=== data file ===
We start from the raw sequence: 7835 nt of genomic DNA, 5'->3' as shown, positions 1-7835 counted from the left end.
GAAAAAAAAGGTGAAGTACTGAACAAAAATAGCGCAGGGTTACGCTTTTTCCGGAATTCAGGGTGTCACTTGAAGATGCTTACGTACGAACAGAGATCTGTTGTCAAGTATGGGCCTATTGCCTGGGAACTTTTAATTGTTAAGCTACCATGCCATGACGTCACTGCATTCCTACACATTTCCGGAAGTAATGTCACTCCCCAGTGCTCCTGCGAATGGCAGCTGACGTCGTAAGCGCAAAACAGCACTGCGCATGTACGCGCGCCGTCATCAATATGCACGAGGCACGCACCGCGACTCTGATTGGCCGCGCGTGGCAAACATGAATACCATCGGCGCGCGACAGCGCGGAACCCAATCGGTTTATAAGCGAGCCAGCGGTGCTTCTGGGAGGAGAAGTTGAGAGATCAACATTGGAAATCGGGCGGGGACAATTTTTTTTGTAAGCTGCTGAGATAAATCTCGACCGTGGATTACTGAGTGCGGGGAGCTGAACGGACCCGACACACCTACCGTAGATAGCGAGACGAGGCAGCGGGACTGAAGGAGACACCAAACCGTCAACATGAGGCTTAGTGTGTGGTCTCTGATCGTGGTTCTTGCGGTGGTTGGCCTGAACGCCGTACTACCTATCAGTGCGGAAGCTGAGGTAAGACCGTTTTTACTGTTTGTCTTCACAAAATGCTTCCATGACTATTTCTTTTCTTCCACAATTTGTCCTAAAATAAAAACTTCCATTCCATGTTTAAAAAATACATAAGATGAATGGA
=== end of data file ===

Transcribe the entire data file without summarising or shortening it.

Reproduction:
We start from the raw sequence: 7835 nt of genomic DNA, 5'->3' as shown, positions 1-7835 counted from the left end.
GAAAAAAAAGGTGAAGTACTGAACAAAAATAGCGCAGGGTTACGCTTTTTCCGGAATTCAGGGTGTCACTTGAAGATGCTTACGTACGAACAGAGATCTGTTGTCAAGTATGGGCCTATTGCCTGGGAACTTTTAATTGTTAAGCTACCATGCCATGACGTCACTGCATTCCTACACATTTCCGGAAGTAATGTCACTCCCCAGTGCTCCTGCGAATGGCAGCTGACGTCGTAAGCGCAAAACAGCACTGCGCATGTACGCGCGCCGTCATCAATATGCACGAGGCACGCACCGCGACTCTGATTGGCCGCGCGTGGCAAACATGAATACCATCGGCGCGCGACAGCGCGGAACCCAATCGGTTTATAAGCGAGCCAGCGGTGCTTCTGGGAGGAGAAGTTGAGAGATCAACATTGGAAATCGGGCGGGGACAATTTTTTTTGTAAGCTGCTGAGATAAATCTCGACCGTGGATTACTGAGTGCGGGGAGCTGAACGGACCCGACACACCTACCGTAGATAGCGAGACGAGGCAGCGGGACTGAAGGAGACACCAAACCGTCAACATGAGGCTTAGTGTGTGGTCTCTGATCGTGGTTCTTGCGGTGGTTGGCCTGAACGCCGTACTACCTATCAGTGCGGAAGCTGAGGTAAGACCGTTTTTACTGTTTGTCTTCACAAAATGCTTCCATGACTATTTCTTTTCTTCCACAATTTGTCCTAAAATAAAAACTTCCATTCCATGTTTAAAAAATACATAAGATGAATGGA